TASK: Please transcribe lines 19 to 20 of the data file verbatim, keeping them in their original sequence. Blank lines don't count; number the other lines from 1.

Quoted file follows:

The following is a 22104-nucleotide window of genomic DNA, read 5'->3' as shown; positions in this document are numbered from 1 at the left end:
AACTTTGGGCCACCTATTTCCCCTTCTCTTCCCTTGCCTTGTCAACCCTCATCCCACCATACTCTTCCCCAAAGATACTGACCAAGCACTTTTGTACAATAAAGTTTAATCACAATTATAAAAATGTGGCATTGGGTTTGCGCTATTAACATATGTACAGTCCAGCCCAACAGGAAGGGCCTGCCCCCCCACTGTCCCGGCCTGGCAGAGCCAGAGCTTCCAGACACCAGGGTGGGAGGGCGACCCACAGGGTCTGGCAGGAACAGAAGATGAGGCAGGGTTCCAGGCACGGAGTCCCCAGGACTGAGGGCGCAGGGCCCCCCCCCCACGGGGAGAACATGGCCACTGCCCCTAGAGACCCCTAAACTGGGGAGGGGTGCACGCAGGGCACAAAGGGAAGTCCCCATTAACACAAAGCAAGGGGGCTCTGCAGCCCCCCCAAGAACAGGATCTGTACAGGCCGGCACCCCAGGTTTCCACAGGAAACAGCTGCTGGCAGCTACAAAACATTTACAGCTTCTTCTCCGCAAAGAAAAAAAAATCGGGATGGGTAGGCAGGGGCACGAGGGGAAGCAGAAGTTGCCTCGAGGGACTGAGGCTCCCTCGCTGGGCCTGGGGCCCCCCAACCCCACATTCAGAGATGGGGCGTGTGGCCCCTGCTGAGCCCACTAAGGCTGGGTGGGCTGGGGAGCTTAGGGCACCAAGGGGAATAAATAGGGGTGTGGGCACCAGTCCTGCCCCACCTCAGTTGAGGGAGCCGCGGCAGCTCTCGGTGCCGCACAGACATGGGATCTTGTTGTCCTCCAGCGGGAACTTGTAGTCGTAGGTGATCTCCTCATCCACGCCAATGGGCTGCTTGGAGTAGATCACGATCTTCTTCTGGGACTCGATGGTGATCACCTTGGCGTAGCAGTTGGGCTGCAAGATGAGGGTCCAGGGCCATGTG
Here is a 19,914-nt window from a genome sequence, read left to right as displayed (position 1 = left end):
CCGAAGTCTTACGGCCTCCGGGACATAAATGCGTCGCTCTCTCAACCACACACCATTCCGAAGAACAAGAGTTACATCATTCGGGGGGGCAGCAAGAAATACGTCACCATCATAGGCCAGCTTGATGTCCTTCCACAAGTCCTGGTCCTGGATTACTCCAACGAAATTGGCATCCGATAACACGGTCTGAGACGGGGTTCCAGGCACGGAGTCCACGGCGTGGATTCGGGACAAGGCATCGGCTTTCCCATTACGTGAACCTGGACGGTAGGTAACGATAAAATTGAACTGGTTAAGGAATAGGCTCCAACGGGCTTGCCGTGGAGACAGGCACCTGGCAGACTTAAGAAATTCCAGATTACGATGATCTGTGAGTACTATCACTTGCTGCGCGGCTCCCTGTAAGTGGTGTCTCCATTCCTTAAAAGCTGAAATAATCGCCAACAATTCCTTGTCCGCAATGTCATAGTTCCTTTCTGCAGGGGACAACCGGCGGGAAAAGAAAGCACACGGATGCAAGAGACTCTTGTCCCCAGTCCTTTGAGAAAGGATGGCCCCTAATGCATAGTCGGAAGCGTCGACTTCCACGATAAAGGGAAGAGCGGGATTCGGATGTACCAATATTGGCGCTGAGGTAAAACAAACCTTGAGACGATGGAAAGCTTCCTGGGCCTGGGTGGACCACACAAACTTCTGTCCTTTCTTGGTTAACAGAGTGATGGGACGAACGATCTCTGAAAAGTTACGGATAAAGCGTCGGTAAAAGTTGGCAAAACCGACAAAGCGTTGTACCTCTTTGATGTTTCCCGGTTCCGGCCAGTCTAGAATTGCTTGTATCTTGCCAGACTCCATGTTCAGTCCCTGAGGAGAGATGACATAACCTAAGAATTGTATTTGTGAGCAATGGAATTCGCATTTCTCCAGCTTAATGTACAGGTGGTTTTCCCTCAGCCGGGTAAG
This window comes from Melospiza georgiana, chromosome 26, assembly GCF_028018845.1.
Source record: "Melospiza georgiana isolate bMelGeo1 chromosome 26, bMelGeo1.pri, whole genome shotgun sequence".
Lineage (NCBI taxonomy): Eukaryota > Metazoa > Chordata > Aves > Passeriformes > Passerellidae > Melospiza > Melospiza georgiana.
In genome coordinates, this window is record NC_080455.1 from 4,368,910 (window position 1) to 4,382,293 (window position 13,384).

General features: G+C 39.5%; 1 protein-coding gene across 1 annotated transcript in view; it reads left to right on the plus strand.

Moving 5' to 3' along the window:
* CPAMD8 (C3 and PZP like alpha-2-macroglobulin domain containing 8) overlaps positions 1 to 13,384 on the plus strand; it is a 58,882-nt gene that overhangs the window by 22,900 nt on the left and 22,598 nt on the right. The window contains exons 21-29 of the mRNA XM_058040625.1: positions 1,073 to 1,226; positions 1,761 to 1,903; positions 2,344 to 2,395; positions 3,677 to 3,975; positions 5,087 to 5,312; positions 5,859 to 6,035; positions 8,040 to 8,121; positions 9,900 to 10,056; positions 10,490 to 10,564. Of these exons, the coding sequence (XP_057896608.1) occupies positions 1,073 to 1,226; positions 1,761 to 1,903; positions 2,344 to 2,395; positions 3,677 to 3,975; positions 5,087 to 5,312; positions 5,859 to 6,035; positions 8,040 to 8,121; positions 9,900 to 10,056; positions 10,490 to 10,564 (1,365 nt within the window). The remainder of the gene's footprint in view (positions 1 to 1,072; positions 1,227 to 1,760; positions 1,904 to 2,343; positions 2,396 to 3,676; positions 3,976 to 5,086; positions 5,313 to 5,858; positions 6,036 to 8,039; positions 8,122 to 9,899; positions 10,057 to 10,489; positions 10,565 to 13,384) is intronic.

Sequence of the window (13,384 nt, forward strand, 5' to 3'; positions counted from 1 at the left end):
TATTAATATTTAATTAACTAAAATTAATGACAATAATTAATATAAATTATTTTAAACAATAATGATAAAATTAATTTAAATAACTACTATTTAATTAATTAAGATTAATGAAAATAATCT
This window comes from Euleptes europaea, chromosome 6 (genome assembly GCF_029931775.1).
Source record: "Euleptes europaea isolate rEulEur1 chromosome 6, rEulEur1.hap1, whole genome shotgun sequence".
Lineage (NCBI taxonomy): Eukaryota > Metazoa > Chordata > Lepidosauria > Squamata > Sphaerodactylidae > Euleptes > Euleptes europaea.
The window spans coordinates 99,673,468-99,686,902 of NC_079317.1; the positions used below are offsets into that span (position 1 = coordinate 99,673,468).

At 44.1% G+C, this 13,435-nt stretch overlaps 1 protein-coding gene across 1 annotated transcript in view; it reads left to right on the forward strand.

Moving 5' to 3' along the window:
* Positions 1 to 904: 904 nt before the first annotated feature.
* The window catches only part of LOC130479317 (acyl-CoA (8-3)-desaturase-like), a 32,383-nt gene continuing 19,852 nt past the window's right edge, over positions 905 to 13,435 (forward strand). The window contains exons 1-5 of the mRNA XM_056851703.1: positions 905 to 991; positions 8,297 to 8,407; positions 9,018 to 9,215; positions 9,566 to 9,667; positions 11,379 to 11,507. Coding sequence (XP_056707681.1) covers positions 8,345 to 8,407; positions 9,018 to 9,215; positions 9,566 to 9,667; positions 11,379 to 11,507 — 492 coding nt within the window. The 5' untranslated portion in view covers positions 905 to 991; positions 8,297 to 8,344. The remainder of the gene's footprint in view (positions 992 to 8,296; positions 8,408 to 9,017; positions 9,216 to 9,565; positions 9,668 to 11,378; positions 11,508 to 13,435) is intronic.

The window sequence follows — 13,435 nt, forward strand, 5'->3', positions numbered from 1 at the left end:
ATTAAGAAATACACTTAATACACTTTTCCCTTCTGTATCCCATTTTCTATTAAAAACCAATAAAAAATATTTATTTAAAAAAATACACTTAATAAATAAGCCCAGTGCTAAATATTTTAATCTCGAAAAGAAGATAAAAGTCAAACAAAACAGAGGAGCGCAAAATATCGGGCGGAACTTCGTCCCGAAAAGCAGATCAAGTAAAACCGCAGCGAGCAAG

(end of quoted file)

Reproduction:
Moving 5' to 3' along the window:
* Positions 1 to 904: 904 nt before the first annotated feature.